It can be hard to buy stocks when they’re most attractively priced, because that often means they’re out of favor. But if you can hold your nose and push the buy button, the end result is often more income and a price rebound — a double win. That’s exactly the story behind Texas Instruments (TXN 1.29%) and Realty Income (O 0.63%) today. And then there’s Southern Company (SO -0.64%), which had been a utility industry laggard for years but is about to see a big change in its business. All three are worth doubling up on right now.
1. Texas Instruments is investing through the downturn
Texas Instruments is one of the world’s largest producers of microchips — but not the exciting complicated ones that drive AI. It makes simple chips that turn physical events into digital ones — think pushing a button and having something happen on a device. These boring chips go into just about every product with computer tech in it. The world is only going to get more and more digital as well. Texas Instruments has ridden this ongoing wave to two decades worth of dividend increases. That said, the dividend yield is historically high today at 3.5%.
The reason for the high yield is that the chip sector is cyclical and currently in a downturn. Oh, and Texas Instruments is investing heavily in new chip capacity. That seems counterintuitive, investing during a downturn, but it prepares the company to come out the other side a stronger competitor. Given the long history of success here, Wall Street’s jitters about spending into a downturn are probably an opportunity for long-term income investors to buy an attractive dividend growth stock on the cheap. The annualized dividend increase over the past decade was a hefty 17%.
2. Realty Income’s business is adjusting to higher rates
Realty Income is the largest publicly traded net lease real estate investment trust (REIT). Net lease simply means its tenants pay for most property-level operating costs. The size difference, however, is huge, with Realty Income over three times the size of its next closest peer, market cap wise. Being bigger is really better for investment grade-rated Realty Income, because it has greater access to capital markets, which keeps financing costs low, and it can take on deals too large for its peers.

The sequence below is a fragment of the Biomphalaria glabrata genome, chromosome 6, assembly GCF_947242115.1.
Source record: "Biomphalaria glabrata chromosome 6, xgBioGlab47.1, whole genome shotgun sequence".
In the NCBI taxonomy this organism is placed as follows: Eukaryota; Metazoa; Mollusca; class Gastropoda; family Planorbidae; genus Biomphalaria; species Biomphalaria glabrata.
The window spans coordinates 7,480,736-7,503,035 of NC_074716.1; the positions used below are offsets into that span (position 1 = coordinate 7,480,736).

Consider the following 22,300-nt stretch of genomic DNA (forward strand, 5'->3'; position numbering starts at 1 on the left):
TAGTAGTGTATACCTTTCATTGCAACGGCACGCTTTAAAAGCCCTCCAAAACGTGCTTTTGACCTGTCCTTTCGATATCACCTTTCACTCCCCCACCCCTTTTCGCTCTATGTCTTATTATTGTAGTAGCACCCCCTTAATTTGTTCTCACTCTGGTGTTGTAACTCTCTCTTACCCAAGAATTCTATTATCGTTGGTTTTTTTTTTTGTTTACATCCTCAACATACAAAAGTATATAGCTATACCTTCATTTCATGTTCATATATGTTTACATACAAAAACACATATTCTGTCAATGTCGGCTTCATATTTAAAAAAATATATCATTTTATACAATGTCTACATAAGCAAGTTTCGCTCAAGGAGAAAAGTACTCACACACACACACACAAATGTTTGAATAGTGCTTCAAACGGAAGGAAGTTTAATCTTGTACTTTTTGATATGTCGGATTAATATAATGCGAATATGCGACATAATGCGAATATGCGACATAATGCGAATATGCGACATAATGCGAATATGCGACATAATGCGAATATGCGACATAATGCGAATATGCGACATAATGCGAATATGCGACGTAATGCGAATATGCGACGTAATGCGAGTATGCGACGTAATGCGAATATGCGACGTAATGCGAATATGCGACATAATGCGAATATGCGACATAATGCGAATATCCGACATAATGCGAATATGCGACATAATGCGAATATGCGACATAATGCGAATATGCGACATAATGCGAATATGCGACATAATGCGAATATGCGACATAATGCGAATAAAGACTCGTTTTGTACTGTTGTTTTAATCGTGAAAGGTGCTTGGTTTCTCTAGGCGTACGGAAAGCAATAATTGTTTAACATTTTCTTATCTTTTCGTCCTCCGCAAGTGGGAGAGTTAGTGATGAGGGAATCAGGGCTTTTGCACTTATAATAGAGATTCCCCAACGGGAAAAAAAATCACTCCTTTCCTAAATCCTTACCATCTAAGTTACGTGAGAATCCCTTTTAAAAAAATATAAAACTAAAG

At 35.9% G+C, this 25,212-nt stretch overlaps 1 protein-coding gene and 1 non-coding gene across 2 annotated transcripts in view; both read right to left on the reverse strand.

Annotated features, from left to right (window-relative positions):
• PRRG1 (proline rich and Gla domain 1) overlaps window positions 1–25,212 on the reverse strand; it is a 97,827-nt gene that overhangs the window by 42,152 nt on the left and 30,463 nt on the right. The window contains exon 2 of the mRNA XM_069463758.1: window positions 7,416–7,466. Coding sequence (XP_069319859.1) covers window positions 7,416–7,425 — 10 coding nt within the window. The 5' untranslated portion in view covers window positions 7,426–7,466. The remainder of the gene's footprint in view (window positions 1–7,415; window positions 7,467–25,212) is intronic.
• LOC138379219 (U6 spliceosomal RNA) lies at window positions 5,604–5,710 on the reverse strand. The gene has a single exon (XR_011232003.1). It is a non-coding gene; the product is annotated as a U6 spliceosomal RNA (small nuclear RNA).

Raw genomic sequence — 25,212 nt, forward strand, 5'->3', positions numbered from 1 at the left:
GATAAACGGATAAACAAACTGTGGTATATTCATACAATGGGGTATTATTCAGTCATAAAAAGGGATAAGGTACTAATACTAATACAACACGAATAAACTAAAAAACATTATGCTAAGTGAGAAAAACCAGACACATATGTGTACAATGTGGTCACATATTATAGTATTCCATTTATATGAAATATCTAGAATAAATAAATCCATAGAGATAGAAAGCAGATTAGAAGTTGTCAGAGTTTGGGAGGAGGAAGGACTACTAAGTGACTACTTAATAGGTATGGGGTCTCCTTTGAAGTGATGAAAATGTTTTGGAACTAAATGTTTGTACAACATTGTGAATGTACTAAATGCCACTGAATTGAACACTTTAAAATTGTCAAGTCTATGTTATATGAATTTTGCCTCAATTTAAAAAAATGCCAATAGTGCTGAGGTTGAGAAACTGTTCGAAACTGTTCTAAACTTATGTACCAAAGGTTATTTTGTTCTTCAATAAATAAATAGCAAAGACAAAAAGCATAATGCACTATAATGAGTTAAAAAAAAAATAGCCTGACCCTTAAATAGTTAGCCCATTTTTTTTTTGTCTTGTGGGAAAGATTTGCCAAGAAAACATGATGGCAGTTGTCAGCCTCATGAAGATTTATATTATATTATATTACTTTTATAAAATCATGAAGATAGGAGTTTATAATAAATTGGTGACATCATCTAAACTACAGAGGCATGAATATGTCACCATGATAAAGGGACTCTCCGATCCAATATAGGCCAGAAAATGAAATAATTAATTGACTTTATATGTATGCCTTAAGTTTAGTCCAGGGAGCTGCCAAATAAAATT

That said, the swift rise in interest rates has been a big headwind for the stock and the business: Conservative investors have shifted toward things like CDs, and higher rates make deals more expensive. That’s why the REIT’s yield is near 10-year highs at 6.1%. Eventually, however, the real estate market will adjust to shifting rates, as it has before, and Realty Income’s strong industry position will again make it stand out from its peers. In the meantime, Realty Income is still finding ways to grow, such as buying smaller peers. It just agreed to buy Spirit Realty while that REIT’s shares are cheap, too. While Wall Street worries about transitory issues, you might want to add some more to this attractive dividend stock.
3. Southern is shifting gears
Wall Street is starting to like utility Southern Company again. Its 4.1% dividend yield is toward the lower side of the 10-year range. Normally that would suggest a stock that’s expensive, but there’s a nuance here that makes Southern attractive.
For many years, Southern was working to build two nuclear power plants, known collectively as the Vogtle project. It wasn’t going well, and investors shunned the utility’s stock. But the first of those two nuclear plants is up and running and the second should be completed early in 2024. That changes the story in a material way, because the costs associated with construction will go away, and, more important, the two plants will start producing cash flow. Some of that cash will go to pay down debt, some will go toward other growth projects, and management is hinting strongly that some will go toward increasing the growth rate of the dividend.
The dividend trajectory here probably won’t change right away, but eventually the goal is for dividend growth to track more closely with earnings growth. That suggests that dividend growth will increase from the low single digits into the mid-single digits, which is pretty good for a utility. Investors are already more positive here, given that Vogtle is nearly complete, but when dividend growth picks up, the shares are likely to be seen in an even more positive light. Now is the time for a deep dive.
Buy these reliable dividend stock while they’re out of favor
Not every down-and-out dividend stock is worth buying, as a pair of dividend cuts from one-time reliable dividend payer VF Corp. prove. But Texas Instruments, Realty Income, and Southern are still very strong businesses with attractive prospects. Their yields are high, and there’s every reason to think they will continue to grow — a particularly attractive topic to consider with regard to Southern. If you think in decades and have a slightly contrarian streak, now is the time to consider doubling up on this trio.
Reuben Gregg Brewer has positions in Realty Income, Southern Company , and Texas Instruments. The Motley Fool has positions in and recommends Realty Income and Texas Instruments. The Motley Fool has a disclosure policy.